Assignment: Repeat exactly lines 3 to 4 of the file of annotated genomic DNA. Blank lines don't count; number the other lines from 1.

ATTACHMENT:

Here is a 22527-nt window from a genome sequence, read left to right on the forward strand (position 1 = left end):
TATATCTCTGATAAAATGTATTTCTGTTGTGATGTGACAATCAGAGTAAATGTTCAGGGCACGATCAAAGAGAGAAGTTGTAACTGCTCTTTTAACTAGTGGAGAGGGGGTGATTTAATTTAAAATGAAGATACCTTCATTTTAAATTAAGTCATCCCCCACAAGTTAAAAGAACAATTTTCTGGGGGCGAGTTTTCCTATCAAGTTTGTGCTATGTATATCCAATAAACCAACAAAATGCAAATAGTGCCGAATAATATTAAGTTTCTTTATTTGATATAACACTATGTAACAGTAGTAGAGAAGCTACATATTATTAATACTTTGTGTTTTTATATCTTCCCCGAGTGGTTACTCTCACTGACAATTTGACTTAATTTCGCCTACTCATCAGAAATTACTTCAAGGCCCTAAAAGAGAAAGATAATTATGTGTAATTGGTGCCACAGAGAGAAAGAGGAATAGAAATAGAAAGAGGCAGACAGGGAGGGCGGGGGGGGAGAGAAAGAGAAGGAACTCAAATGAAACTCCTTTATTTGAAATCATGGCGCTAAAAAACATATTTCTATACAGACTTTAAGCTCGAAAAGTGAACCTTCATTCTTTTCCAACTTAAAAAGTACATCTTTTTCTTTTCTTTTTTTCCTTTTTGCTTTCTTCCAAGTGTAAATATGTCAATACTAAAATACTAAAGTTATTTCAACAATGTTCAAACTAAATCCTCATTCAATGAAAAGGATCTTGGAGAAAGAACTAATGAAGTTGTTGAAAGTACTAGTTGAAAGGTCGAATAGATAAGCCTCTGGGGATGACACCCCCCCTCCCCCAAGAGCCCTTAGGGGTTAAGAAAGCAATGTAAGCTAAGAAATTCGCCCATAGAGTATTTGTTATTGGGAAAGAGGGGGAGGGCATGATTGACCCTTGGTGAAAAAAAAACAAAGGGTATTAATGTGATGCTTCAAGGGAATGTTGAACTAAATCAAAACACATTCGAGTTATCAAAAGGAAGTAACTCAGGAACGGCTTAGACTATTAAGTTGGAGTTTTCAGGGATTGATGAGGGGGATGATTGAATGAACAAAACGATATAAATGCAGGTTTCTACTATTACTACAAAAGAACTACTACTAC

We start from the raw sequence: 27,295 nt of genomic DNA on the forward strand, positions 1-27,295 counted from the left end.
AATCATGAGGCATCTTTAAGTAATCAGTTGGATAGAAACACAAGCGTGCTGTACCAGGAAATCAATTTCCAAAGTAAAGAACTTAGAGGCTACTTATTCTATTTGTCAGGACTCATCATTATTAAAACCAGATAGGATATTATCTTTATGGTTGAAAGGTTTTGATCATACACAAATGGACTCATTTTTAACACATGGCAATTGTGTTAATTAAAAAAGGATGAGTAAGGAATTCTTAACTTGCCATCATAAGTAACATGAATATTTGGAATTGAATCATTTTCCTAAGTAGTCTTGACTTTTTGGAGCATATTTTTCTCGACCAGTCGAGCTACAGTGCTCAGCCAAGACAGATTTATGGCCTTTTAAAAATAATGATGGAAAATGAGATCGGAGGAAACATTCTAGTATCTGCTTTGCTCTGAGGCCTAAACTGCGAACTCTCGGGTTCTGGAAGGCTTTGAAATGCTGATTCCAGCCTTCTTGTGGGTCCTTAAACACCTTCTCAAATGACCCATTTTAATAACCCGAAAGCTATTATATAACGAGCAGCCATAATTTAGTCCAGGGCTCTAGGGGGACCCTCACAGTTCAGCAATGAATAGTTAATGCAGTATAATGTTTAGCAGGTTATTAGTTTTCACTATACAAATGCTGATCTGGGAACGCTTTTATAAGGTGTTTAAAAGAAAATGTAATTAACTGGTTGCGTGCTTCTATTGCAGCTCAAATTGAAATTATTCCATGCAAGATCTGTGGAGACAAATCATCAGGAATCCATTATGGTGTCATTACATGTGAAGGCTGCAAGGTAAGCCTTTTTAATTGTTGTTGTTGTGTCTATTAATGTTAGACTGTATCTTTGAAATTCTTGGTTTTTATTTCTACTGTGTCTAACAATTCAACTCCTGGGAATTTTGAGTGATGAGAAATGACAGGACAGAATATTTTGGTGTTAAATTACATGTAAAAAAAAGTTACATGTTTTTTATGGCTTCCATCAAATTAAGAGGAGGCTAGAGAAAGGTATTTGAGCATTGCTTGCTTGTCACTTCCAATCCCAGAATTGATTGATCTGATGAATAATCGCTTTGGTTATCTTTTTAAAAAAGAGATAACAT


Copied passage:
We start from the raw sequence: 27,295 nt of genomic DNA on the forward strand, positions 1-27,295 counted from the left end.
AATCATGAGGCATCTTTAAGTAATCAGTTGGATAGAAACACAAGCGTGCTGTACCAGGAAATCAATTTCCAAAGTAAAGAACTTAGAGGCTACTTATTCTATTTGTCAGGACTCATCATTATTAAAACCAGATAGGATATTATCTTTATGGTTGAAAGGTTTTGATCATACACAAATGGACTCATTTTTAACACATGGCAATTGTGTTAATTAAAAAAGGATGAGTAAGGAATTCTTAACTTGCCATCATAAGTAACATGAATATTTGGAATTGAATCATTTTCCTAAGTAGTCTTGACTTTTTGGAGCATATTTTTCTCGACCAGTCGAGCTACAGTGCTCAGCCAAGACAGATTTATGGCCTTTTAAAAATAATGATGGAAAATGAGATCGGAGGAAACATTCTAGTATCTGCTTTGCTCTGAGGCCTAAACTGCGAACTCTCGGGTTCTGGAAGGCTTTGAAATGCTGATTCCAGCCTTCTTGTGGGTCCTTAAACACCTTCTCAAATGACCCATTTTAATAACCCGAAAGCTATTATATAACGAGCAGCCATAATTTAGTCCAGGGCTCTAGGGGGACCCTCACAGTTCAGCAATGAATAGTTAATGCAGTATAATGTTTAGCAGGTTATTAGTTTTCACTATACAAATGCTGATCTGGGAACGCTTTTATAAGGTGTTTAAAAGAAAATGTAATTAACTGGTTGCGTGCTTCTATTGCAGCTCAAATTGAAATTATTCCATGCAAGATCTGTGGAGACAAATCATCAGGAATCCATTATGGTGTCATTACATGTGAAGGCTGCAAGGTAAGCCTTTTTAATTGTTGTTGTTGTGTCTATTAATGTTAGACTGTATCTTTGAAATTCTTGGTTTTTATTTCTACTGTGTCTAACAATTCAACTCCTGGGAATTTTGAGTGATGAGAAATGACAGGACAGAATATTTTGGTGTTAAATTACATGTAAAAAAAAGTTACATGTTTTTTATGGCTTCCATCAAATTAAGAGGAGGCTAGAGAAAGGTATTTGAGCATTGCTTGCTTGTCACTTCCAATCCCAGAATTGATTGATCTGATGAATAATCGCTTTGGTTATCTTTTTAAAAAAGAGATAACAT